IF ONLY today’s cricketers showed the perseverance and dexterity which became the hallmarks of Yorkshire cricketer Bob Appleyard who has passed away aged 90. That is the abiding memory of a remarkably economical and effective bowler, one of the finest ever to be capped by England, who overcame incredible odds in order to play the sport which made this proud son of Bradford.
Not only did he have to come to terms with the deaths of his close relatives who were killed in a gas attack – Appleyard’s father had been left badly scarred by the First World War and feared for his young family in another global conflict – but his own playing prospects were cut short by the Second World War and then the discovery that he had contracted tuberculosis.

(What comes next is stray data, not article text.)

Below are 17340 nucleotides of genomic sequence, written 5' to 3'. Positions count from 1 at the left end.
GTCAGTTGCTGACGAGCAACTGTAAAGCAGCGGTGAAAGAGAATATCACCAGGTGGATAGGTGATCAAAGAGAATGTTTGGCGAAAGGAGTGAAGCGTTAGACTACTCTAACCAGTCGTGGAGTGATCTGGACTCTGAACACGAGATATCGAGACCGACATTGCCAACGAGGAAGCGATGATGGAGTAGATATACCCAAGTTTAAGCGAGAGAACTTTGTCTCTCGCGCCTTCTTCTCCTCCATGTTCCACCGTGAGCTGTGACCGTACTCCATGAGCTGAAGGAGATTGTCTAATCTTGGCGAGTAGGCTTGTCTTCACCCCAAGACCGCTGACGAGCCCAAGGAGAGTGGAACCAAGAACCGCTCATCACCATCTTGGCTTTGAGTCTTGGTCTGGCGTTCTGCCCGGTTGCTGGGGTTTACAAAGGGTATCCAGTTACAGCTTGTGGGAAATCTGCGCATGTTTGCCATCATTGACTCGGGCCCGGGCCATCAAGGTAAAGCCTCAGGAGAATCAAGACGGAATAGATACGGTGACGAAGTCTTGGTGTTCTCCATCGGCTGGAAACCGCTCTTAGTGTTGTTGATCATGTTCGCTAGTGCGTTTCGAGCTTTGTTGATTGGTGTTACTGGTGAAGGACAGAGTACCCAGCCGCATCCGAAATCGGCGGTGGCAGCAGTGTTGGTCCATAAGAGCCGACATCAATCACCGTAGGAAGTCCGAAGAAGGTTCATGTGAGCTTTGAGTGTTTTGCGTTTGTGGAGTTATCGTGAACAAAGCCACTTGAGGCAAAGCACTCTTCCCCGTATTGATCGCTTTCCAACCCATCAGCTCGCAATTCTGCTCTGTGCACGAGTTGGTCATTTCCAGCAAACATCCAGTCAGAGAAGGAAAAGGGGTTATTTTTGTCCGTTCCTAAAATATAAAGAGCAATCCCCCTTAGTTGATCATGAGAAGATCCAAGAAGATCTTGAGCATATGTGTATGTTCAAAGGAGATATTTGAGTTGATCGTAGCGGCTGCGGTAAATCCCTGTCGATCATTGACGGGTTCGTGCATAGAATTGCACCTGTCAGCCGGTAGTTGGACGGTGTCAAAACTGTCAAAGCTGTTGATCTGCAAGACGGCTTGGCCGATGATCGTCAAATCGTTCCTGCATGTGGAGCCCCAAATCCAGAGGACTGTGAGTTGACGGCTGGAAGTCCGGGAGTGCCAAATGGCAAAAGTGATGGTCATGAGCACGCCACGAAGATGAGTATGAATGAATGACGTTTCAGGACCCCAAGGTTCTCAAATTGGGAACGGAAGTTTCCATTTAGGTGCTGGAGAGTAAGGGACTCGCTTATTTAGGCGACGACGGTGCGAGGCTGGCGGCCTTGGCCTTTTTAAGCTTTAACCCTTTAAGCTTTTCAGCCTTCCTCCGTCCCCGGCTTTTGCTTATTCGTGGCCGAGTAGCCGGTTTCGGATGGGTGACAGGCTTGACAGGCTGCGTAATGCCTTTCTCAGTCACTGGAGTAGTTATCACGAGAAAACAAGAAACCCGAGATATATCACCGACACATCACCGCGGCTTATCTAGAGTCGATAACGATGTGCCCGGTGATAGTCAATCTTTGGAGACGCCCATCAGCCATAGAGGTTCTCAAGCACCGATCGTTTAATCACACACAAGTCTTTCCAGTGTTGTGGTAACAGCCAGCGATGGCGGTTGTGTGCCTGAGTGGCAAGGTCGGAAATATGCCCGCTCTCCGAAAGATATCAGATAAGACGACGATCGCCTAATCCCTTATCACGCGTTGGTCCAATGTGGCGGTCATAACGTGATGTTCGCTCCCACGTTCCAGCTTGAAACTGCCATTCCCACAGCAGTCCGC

Yet, even after surgeons removed part of a lung, Appleyard continued to bamboozle county and Test batsmen in the 1950s with his bewildering mix of medium-pace swing bowling or astute off-spin delivered with metronomic accuracy. He was undoubtedly blessed with hands of above-average strength which had been hardened by hammering steel sheets as an apprentice engineer.
The only person to take 200 wickets in his debut season in the County Championship, still cricket’s Holy Grail, the Bradfordian’s prowess was summised by the great Bill Bowes who noted so sagely: “I can’t teach this lad anything.”
Praise indeed and why Bob Appleyard will be remembered as one of the all-time greats of Yorkshire cricket and a tireless supporter of the gentleman’s game in his home city. Today’s players are not made like him.